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    Holland, Steven M. Patzkowsky, Mark E. and Benson, Roger 2015. The stratigraphy of mass extinction. Palaeontology, Vol. 58, Issue. 5, p. 903.

    McCobb, Lucy M. E. Boyce, W. Douglas Knight, Ian and Stouge, Svend 2014. Early Ordovician (Skullrockian) trilobites of the Antiklinalbugt Formation, northeast Greenland, and their biostratigraphic significance. Journal of Paleontology, Vol. 88, Issue. 5, p. 982.

    McCobb, Lucy M. E. Boyce, W. Douglas Knight, Ian and Stouge, Svend 2014. Early Ordovician (Skullrockian) Trilobites of the Antiklinalbugt Formation, Northeast Greenland, and their Biostratigraphic Significance. Journal of Paleontology, Vol. 88, Issue. 05, p. 982.

    Westrop, Stephen R. and Jin, Jisuo 2013. The Late Cambrian (Furongian) trilobiteTangshanaspisZhou and Zhang, 1978, in North America. Canadian Journal of Earth Sciences, Vol. 50, Issue. 8, p. 797.


Left behind – delayed extinction and a relict trilobite fauna in the Cambrian–Ordovician boundary succession (east Laurentian platform, New York)

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  • Published online: 19 November 2010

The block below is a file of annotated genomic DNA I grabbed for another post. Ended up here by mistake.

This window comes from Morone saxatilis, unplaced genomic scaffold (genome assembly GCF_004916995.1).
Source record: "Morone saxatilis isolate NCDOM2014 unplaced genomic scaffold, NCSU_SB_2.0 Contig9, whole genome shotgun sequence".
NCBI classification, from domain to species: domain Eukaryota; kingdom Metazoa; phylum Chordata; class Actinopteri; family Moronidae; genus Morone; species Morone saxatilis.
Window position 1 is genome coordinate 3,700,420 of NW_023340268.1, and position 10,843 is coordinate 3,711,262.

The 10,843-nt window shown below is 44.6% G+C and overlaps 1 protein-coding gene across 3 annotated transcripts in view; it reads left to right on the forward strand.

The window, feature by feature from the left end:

Two completely dissimilar faunal changes occur between the Sunwaptan and Skullrockian Stages (Ptychaspid and Symphysurid ‘Biomeres’) in the uppermost Cambrian on the east Laurentian craton. An undolomitized section in the Little Falls Formation in Washington County, New York, shows a typical ‘biomere’ extinction, with highest Sunwaptan trilobites followed by the abrupt appearance of Cordylodus proavus Zone conodonts and the lowest post-extinction trilobites (Parakoldinioidia Endo) 5.0 m higher. This stage boundary interval is very condensed by comparison with coeval Great Basin and Texas sections. Approximately 70 km southwest, typical pre-extinction taxa (the catillicephalid Acheilops Ulrich and several dikelocephalid species) are shown for the first time to persist well beyond the extinction as they occur with middle C. proavus Zone conodonts (Clavohamulus elongatus or, more likely, Hirsutodontus simplex Subzone). The Ritchie Limestone member of the uppermost Little Falls Formation yields a succession of conodont faunas that spans the C. elongatusH. simplexClavohamulus hintzei Subzones (middle–upper C. proavus Zone). These data prove that the trilobites are a relict fauna that persisted into the Symphysurina Zone of the Skullrockian Stage. The massive (burrow-churned), mollusc-dominated Ritchie Limestone, with the second Upper Cambrian cephalopod locality in east Laurentia, represents an inner-shelf refugium for Sunwaptan trilobites that has not been previously encountered. Final extinction of typical Sunwaptan clades is at least locally diachronous, and a simple, genus-based approach to trilobite biostratigraphy in the Cambrian–Ordovician boundary interval is untenable. The relict fauna appears to be distinct at the species level, so it is likely that a viable, species-based biostratigraphy can be developed. Teridontus gallicus Serpagli et al. 2008 is a synonym of T. nakamurai (Nogami, 1967), and T.? francisi Landing sp. nov., with a large base and tiny cusp, is a lower C. proavus Zone form. New trilobites are Acheilops olbermanni Westrop sp. nov. and Parakoldinioidia maddowae Westrop sp. nov. The lowest Ordovician ‘Gailor Dolomite’ is a junior synonym of the Tribes Hill Formation, and the Ritchie Limestone is assigned to the top of the terminal Cambrian Little Falls Formation.

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